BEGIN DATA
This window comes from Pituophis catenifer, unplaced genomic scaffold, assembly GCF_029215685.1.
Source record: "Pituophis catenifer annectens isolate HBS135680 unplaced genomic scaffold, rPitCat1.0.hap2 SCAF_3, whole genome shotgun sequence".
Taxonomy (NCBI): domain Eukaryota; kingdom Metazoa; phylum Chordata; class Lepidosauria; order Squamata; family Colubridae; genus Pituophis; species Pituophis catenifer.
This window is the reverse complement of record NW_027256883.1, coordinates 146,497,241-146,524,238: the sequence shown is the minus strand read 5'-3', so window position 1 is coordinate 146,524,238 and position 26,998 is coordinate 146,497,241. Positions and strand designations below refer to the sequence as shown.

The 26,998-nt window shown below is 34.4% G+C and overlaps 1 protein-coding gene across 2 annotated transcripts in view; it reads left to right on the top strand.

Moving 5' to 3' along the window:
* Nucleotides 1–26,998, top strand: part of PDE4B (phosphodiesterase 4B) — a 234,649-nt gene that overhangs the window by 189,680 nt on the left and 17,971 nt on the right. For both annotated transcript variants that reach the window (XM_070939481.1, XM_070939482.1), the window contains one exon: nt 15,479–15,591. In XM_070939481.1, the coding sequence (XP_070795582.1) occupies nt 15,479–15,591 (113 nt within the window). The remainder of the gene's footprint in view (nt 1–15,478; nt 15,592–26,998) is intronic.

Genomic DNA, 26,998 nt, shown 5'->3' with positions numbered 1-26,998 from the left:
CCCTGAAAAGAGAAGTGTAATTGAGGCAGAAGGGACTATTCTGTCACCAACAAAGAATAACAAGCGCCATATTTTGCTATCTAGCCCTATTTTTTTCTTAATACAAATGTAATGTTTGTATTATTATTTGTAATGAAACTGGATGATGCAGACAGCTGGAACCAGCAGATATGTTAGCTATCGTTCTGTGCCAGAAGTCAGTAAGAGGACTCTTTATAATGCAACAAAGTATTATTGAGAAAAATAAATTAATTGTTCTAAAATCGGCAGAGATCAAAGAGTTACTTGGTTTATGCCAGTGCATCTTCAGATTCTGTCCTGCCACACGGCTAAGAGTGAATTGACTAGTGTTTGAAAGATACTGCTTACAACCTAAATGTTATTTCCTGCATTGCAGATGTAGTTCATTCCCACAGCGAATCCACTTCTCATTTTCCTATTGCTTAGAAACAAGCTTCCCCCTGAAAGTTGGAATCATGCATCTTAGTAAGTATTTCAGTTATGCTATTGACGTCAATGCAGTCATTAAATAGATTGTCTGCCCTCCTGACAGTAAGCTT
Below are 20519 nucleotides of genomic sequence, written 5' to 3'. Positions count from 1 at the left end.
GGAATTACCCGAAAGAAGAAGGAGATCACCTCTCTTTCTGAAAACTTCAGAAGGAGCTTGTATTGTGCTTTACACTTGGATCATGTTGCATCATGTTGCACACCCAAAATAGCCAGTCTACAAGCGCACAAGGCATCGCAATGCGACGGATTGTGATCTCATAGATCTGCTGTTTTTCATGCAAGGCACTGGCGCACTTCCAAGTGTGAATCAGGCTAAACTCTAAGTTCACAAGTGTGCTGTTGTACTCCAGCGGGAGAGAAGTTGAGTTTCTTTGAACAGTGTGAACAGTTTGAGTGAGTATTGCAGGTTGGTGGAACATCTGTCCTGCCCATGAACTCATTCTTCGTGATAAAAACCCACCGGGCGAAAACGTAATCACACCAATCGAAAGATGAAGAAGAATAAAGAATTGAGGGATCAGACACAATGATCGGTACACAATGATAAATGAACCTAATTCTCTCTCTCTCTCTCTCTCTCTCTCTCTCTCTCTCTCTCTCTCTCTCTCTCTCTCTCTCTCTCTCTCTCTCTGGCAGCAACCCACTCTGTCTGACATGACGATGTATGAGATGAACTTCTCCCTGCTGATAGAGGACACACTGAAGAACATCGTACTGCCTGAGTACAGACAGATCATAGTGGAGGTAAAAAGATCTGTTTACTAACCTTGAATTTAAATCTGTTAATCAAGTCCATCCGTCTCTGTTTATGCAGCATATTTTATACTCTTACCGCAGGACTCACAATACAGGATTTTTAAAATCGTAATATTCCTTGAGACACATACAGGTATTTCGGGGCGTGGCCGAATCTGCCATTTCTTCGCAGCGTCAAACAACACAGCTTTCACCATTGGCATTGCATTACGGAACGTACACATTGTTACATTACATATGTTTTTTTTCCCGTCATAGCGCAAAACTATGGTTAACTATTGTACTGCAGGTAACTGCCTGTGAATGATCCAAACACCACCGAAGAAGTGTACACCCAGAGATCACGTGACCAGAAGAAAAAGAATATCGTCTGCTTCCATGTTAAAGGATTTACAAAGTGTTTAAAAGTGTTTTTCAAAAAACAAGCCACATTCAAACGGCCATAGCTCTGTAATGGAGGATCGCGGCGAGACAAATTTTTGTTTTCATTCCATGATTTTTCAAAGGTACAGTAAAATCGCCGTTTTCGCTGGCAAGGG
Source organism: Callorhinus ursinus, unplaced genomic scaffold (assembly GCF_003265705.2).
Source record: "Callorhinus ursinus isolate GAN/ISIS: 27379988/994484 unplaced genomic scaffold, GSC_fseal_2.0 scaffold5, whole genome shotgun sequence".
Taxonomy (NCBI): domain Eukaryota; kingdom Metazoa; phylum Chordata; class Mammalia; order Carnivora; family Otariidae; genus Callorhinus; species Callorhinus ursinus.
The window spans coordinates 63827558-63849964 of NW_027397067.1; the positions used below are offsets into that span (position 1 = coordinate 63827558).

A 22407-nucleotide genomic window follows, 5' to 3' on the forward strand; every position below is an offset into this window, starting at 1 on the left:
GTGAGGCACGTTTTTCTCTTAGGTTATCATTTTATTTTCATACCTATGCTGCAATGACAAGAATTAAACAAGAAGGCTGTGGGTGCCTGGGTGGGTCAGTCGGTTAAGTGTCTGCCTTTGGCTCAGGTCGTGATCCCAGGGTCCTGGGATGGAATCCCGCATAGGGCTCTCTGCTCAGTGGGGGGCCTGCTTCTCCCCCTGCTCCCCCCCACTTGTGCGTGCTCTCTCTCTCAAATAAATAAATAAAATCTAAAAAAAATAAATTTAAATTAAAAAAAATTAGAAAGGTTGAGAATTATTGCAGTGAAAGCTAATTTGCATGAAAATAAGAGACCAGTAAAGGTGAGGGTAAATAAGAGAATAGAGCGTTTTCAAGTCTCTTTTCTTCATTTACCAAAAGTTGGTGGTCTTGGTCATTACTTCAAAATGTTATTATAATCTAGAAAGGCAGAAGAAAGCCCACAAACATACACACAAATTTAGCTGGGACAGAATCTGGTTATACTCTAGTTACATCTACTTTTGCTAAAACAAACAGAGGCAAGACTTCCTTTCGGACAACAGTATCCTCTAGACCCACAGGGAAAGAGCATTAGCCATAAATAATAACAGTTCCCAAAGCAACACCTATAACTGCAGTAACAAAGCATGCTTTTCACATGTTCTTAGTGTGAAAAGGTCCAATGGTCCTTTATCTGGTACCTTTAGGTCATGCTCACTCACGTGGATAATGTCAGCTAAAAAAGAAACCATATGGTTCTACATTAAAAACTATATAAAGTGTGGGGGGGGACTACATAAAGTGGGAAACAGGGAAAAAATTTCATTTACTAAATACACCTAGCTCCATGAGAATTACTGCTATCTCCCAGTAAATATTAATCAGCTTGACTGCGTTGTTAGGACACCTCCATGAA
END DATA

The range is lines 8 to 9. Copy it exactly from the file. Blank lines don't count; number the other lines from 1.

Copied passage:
Genomic DNA, 26,998 nt, shown 5'->3' with positions numbered 1-26,998 from the left:
CCCTGAAAAGAGAAGTGTAATTGAGGCAGAAGGGACTATTCTGTCACCAACAAAGAATAACAAGCGCCATATTTTGCTATCTAGCCCTATTTTTTTCTTAATACAAATGTAATGTTTGTATTATTATTTGTAATGAAACTGGATGATGCAGACAGCTGGAACCAGCAGATATGTTAGCTATCGTTCTGTGCCAGAAGTCAGTAAGAGGACTCTTTATAATGCAACAAAGTATTATTGAGAAAAATAAATTAATTGTTCTAAAATCGGCAGAGATCAAAGAGTTACTTGGTTTATGCCAGTGCATCTTCAGATTCTGTCCTGCCACACGGCTAAGAGTGAATTGACTAGTGTTTGAAAGATACTGCTTACAACCTAAATGTTATTTCCTGCATTGCAGATGTAGTTCATTCCCACAGCGAATCCACTTCTCATTTTCCTATTGCTTAGAAACAAGCTTCCCCCTGAAAGTTGGAATCATGCATCTTAGTAAGTATTTCAGTTATGCTATTGACGTCAATGCAGTCATTAAATAGATTGTCTGCCCTCCTGACAGTAAGCTT